SHADOW DRAMA, SHADOW PLAYS - HOW TO & RESOURCES
The following is a compilation of posts by members Deborah Diehl, SheilaB, Jaymie Derden, Amy Crane, Luanne Payne, and CreativeCarol. Your additional suggestions are welcome!
WHY USE SHADOW PLAYS:
- Acting behind a screen feels exotic to all ages and gives them a degree of anonymity that allows them to be less self-conscious.
- It's good for younger kids who can't handle much dialogue and for kids who are shy about speaking parts.
- Narrators can stand to the side while shadow actors move or pose certain lines of scripture/action.
- A minimal amount of costumes are needed.
- Minimal setup.
- They're fun to watch too.
- White Sheet - for a full body shadow play stretch a white sheet or white cloth between posts, walls, a double doorway, over the curtain rod of a stage, or hang from a drop ceiling. Use a method that will have the sheet reasonably taut and secure.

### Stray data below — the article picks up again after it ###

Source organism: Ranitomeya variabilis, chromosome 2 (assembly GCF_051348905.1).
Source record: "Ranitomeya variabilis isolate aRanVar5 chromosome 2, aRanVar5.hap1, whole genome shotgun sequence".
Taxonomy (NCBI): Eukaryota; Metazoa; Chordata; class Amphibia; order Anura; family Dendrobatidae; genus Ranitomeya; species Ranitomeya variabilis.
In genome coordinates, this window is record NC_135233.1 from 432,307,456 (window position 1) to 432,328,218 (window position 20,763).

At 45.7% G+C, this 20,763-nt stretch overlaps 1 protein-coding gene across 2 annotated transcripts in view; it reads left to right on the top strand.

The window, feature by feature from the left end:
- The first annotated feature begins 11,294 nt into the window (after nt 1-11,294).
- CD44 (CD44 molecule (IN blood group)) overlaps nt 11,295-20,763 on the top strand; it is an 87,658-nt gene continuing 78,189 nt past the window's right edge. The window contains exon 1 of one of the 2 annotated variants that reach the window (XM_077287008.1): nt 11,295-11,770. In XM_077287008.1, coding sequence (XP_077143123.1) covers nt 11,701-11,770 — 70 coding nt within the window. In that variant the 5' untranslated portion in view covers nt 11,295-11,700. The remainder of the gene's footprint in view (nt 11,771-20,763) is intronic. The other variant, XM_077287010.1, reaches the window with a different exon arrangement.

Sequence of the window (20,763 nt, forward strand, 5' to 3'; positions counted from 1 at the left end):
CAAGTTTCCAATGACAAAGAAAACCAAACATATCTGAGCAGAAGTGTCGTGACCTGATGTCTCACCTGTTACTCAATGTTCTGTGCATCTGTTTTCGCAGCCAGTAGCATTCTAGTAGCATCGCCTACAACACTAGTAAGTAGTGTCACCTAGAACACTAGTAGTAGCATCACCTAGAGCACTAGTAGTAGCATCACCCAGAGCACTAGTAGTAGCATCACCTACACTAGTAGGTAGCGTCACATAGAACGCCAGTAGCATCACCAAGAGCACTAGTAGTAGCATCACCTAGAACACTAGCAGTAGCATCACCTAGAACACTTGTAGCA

- Plastic Shower Curtain: stretched on a frame and attached with big black office binder clips.
- Shine a light on the sheet. The light goes behind the white sheet and behind the actors so that their shadows are cast on the sheet. The children act the play behind the sheet giving the audience on the other side the shadow image.
- Make sure that your light is not too bright. Test out the light you plan to use to ensure that it does not cause blurry-looking shadows if students are not standing right next to the screen.
- It should not get too hot and risk burning someone who accidentally touches it.
- Use inexpensive clamp lights or a spotlight that sits on the floor.